10.
Seeing a cat that had a necrotic hole in her foot and the owner refused to amputate. We ended up putting her on heavy abx and nursing the wound and were able to save her limb!
11.
The ones that always stick w/ me are the ones that have to come back for follow up rehab or surgeries - dogs that get hit by cars or ran over by tractors or shot & need help for months. To see them overcome their obsticles & keep a happieness about them is awesome.
12.
They all take up a place in my heart...
13.
Cat who ran into a lawn mower....
14.
Blocked bowels from eating cooked bones (work experience at school) the vet had to put the animal down, and its brother survived.
15.
My aunt and uncle had to put their dog down a few years ago.
16.
The first doe whitetail that I raised was 3 years old, and contracted EHD the blue tongue disease and she passed away even with medication we tried everything to save her.
17.
We have a severe parasite resistance problem at school.
18.
During my preceptorship at VSR, I remember a dog, Maggie, came in after being attacked by another dog. She was about a 50 kg mixed breed dog and had lacerations all on her neck, front legs, one of her ears was torn... We weren't sure if she was going to make it because her liver values were pretty poor. Her owner was so wonderful. He'd make the 40 minute drive to come visit her in the hospital every day she was there and just sit with her, try to get her to eat because she was reluctant to eat for us. Every time he came to see her she perked up and wagged her tail, despite being connected to several IVs, a urinary catheter, and bandages on her forelimbs, head, and neck. It was a long journey, but she made a full recovery. She was such a sweet dog and a wonderful patient, nothing but love and licks even when she was in such bad shape.
19.
I had a cat I was treating for dehydration and he was getting better. The night he went home, his owner dropped dead and the cat was left in a carrier for 3 days. We got the cat back from the humane society after the police brought him there but his condition was so bad and he went into kidney failure. Without an owner and no family wanting to claim him, we had to euthanize.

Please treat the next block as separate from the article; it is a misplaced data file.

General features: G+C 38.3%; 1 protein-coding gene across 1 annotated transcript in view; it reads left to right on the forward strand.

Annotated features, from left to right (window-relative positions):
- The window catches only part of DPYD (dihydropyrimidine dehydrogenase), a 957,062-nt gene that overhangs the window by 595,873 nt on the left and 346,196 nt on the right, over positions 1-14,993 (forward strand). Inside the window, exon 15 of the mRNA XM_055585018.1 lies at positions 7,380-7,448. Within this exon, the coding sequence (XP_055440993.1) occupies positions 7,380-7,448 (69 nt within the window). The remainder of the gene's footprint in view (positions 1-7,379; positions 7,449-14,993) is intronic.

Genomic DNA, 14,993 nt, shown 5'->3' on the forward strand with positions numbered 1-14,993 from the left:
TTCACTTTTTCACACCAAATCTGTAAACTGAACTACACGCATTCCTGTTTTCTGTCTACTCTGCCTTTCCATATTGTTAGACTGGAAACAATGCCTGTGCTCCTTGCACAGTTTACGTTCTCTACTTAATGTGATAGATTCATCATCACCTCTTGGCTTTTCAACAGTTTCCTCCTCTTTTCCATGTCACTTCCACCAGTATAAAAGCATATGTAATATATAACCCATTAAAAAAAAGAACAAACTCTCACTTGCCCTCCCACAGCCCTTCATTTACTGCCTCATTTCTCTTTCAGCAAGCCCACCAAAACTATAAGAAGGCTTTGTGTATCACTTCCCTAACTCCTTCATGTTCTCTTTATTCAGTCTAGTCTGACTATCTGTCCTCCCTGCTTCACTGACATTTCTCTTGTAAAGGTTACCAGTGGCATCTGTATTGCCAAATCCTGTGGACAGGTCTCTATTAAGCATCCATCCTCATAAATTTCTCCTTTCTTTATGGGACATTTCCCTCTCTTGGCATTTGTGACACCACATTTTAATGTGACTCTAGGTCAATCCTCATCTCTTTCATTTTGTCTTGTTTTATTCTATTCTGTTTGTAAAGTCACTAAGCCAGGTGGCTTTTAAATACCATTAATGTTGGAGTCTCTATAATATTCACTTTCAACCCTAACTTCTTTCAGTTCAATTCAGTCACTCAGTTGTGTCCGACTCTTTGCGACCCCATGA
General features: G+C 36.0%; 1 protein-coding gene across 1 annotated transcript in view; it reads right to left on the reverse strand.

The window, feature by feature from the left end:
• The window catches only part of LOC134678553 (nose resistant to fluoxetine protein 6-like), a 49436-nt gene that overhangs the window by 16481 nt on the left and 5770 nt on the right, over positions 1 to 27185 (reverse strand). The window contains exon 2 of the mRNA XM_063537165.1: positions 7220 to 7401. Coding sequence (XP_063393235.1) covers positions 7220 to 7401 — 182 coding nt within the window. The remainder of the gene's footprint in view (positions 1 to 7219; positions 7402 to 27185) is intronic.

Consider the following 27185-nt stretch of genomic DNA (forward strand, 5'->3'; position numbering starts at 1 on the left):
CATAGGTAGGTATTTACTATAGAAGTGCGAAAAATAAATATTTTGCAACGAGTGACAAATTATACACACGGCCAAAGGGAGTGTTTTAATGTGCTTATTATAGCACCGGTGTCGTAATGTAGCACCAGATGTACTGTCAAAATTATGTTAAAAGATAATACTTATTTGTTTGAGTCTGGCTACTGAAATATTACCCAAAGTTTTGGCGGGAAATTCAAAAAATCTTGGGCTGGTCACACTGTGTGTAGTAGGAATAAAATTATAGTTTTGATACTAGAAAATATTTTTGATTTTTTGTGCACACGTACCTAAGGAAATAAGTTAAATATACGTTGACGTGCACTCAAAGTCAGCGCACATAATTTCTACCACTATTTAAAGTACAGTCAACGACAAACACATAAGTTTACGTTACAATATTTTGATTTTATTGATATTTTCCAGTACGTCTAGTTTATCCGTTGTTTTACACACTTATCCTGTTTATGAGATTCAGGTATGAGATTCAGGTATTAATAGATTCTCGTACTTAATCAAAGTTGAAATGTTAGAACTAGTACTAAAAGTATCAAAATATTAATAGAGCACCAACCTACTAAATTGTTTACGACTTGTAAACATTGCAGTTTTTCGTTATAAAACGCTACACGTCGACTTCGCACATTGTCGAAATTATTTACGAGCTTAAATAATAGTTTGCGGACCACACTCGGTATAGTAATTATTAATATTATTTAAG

20.
This case is actually from high school. I volunteered at a non kill animal shelter about every day after school and they had just gotten in 2 dogs from a hoarding situation. One was a Doberman the other a collie. The collie was extremely backward he was terrified of everything he would just lay on the ground and wouldn't look at anyone. I sat with that dog every day for hours just talking to him. Then one day he let me pet him, the next week he stood up and walked over to me, and the next week he ran around the room excited to see me. I worked with him for months until he was adopted along with a Doberman. Weeks later I ran into them at the park with their new owners turns out they live on a huge farm now and couldn't be happier.
21.
When a hound came in with half of his face shot off by someone in a neighborhood and the dog swam his way across a lake back to his home. Days later he was brought in with half of his face necrotic and we were able to see his facial muscle including his tongue but throughout the whole thing the dog was full of spirit and did not show any aggression towards the staff that was trying to help him. The vet told the family that she thought it was best to put this dog down. Throughout his whole ordeal he was still wagging his tail and allowing people to pet him. It broke everyone who was in that room hearts to the point where some of our staff had to leave.
22.
One animal, it happens to be one of my family's previous horses. He was still a stud at the time, and decided to go through a steel panel fence to get to the mares. In doing this, he damaged he front foot, and almost lost it. When we found him, the foot was just kind of hanging there and was held on by a few tendons. Over the summer, my parents and I kept the wound clean, dry, and properly positioned. About 5 months after it happened, he was walking on it with no major problems. Aside from some scar tissue causing the foot to appear larger, there were no permanent markings. The hoof continued to grow as normal.